Families of Victims of MH17 Incident Might Seek Redress before International Criminal Court
15 months after the tragedy of Malaysia Airline flight MH17 over Ukraine, new hope arises due to a new declaration by Ukraine.
After 15 months, the public have been given more details about the tragedy of Malaysia Airline flight MH17. On 17 July 2014, flight MH17 was shot down, killing all 298 passengers and crew members, including 193 Dutch citizens. In October 2015, the Dutch Safety Board released its final report about the investigation into the crash. According to the final report, flight MH17 was struck by a warhead that was carried on a class of missile installed on a Russian-made Buk surface-to-air missile system. The Dutch Safety Board concluded that the warhead might have been launched in eastern Ukraine, but the location cannot be determined without further research.
This event is developing in different directions at the international level. In the UN, the Security Council has demanded that “those responsible for this incident be held to account” and that “all States cooperate fully with efforts to establish accountability” (UNSC Resolution 2166). After the MH17 incident, the Netherlands proposed establishing an international tribunal to prosecute those suspected of shooting down flight MH17. In July 2015, an International Criminal Tribunal for Malaysia Airlines Flight MH17 was proposed in the draft UN Security Council resolution. However, Russia vetoed this draft resolution and explained that it would be “premature” and “counter-productive” to establish such a tribunal. It seems that the UN intervention failed before the Security Council.
Alternatively, the International Criminal Court (ICC) in The Hague might provide a comfort to the families of the victims. Indeed, the ICC might have jurisdiction over the MH17 incident. In April 2014, under Article 12(3) of the Rome Statute, Ukraine made an ad hoc declaration accepting the ICC’s jurisdiction for crimes committed on its territory from 21 November 2013 to 22 February 2014. After one week, the Office of the Prosecutor (OTP) decided to open a preliminary examination in Ukraine. Since the temporal jurisdiction was limited before February 2014 by the ad hoc declaration, the MH17 incident which occurred in July 2014 was excluded from examination at that time. Nevertheless, in September 2015, Ukraine lodged its second declaration. It declared to accept the jurisdiction of the ICC for acts committed in the territory of Ukraine since 20 February 2014. Later on, the OTP extended the time frame of its preliminary examination of the Ukraine situation with an open-ended date. Thus, it is possible that the MH17 incident would be covered and examined by the OTP.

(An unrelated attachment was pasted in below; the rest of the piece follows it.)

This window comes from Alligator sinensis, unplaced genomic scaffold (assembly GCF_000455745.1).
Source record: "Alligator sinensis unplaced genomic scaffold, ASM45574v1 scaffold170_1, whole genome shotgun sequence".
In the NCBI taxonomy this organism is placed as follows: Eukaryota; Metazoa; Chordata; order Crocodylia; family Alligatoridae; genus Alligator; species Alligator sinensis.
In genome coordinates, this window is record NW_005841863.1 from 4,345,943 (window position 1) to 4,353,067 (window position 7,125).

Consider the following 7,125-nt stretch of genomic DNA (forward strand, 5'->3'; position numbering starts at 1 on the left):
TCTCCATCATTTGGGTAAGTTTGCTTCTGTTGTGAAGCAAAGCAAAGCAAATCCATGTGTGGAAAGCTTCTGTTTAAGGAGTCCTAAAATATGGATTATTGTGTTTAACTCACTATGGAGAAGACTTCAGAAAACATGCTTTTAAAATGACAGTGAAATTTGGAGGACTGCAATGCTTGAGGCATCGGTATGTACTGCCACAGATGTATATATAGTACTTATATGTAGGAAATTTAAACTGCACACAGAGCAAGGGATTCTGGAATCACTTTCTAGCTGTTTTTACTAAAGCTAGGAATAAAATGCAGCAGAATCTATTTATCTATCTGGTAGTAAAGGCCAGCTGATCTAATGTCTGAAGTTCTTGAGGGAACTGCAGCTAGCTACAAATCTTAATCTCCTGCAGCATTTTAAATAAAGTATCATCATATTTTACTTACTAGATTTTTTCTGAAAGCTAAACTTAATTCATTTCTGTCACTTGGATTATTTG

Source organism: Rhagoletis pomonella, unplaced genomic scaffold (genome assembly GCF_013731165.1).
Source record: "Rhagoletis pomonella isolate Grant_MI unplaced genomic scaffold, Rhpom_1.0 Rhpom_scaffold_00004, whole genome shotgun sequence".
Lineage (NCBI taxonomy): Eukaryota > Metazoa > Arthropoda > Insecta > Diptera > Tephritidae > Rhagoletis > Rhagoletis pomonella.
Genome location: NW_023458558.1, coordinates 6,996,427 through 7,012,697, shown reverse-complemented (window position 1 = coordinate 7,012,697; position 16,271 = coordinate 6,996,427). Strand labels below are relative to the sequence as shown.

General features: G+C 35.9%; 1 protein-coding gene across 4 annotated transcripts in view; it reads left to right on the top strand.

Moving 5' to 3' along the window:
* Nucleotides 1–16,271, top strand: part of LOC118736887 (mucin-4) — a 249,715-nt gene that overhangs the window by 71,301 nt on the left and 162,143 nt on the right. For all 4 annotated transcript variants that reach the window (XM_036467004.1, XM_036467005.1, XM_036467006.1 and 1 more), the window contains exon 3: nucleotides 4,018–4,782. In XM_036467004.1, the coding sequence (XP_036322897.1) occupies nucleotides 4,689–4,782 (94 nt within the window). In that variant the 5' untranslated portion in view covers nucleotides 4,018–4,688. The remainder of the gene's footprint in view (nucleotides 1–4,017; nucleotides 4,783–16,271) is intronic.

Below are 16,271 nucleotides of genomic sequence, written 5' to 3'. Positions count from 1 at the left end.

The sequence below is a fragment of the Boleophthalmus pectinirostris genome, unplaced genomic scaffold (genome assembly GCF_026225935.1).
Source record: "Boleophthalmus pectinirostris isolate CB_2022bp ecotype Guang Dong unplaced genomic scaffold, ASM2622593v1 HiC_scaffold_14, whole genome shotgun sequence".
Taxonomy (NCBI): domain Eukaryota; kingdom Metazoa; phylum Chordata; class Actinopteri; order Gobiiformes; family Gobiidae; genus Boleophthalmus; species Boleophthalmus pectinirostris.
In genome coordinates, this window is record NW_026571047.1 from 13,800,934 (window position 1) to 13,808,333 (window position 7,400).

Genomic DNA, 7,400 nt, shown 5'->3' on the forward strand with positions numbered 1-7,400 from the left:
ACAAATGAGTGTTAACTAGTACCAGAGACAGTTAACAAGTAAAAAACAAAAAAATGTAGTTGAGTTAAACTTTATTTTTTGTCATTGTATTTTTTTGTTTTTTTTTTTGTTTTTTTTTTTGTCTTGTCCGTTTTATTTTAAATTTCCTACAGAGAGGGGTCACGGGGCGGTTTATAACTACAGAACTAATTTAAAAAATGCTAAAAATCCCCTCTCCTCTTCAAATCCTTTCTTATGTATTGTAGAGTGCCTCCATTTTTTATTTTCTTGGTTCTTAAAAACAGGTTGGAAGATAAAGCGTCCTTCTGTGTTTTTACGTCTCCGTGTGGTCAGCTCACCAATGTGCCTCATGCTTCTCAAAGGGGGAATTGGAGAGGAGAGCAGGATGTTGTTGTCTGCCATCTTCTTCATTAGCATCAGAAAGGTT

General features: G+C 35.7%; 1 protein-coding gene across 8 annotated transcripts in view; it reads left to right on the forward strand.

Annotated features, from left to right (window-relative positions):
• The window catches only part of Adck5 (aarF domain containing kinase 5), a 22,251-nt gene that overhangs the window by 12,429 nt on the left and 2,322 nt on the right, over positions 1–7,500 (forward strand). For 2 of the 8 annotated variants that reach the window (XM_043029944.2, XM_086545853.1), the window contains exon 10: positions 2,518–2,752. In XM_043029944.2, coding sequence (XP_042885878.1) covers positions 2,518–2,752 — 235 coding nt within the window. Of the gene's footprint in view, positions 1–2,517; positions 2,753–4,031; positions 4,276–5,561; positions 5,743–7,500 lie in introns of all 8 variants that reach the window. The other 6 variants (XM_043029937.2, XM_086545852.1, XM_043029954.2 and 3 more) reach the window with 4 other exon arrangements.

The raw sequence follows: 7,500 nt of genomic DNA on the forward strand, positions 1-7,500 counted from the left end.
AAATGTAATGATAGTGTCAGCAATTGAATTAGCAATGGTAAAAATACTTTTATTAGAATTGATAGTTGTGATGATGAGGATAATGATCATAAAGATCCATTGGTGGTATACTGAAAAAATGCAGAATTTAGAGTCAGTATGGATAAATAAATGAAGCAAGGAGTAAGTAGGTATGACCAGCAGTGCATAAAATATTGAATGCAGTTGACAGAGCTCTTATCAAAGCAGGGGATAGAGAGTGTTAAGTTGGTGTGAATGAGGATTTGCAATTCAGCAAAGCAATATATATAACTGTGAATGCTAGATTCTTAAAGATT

Until now, the issue remains unresolved whether the warhead was launched by the Ukrainian army, the pro-Russian rebels, or whomever. One may argue that when Ukraine lodged declarations, it intended to prosecute senior officials of the Russian Federation and leaders of terrorist organisations (Declaration of the Verkhovna Rada of Ukraine), rather than individuals on the Ukraine side. In fact, the declaration did not preclude the investigation and prosecution of individuals on the Ukraine side, if they had committed crimes. And Rule 44(2) of the Rules and Procedure of Evidence stipulates that a declaration has the consequence of accepting “the jurisdiction with respect to the crimes of relevance to the situation.” Thus, the declaration has the same legal effect as a State referral serving to trigger the jurisdiction of the ICC. As the OTP explained, a State referral allows the ICC to investigate and prosecute perpetrators belonging to all parties to an armed conflict (Situation in Uganda). Therefore, based upon the declarations, the OTP has jurisdiction to investigate and prosecute war crimes and crimes against humanity committed in Ukraine by whomever.
Admittedly, the idea that the ICC has jurisdiction over the MH17 incident does not mean that the ICC can and may exercise it. Whether the ICC will finally intervene through prosecution depends on the OTP’s further examinations, in particular into State activities at the national level and the gravity of the incident. According to the complementary principle, the ICC was created to be a court of last resort. It is unknown whether the OTP will include the MH17 incident in its preliminary examination. If the Netherlands and other States concerned exercise criminal jurisdiction over the MH17 incident at the national level, the OTP might not step in. In addition, assuming that the MH17 incident was included in the preliminary examination, the OTP might also decide not to proceed to investigation, as there is no potential case for this incident. And last, besides the assessment of jurisdiction and admissibility, the OTP has to contemplate the interest of justice (OTP Preliminary Examination Policy). Though the declarations provide the families of these 298 victims with hope of seeking redress, they should not be too enthusiastic and expect too much from the ICC. It is a long time to wait and see. Hope, nevertheless, is better than no hope at all.
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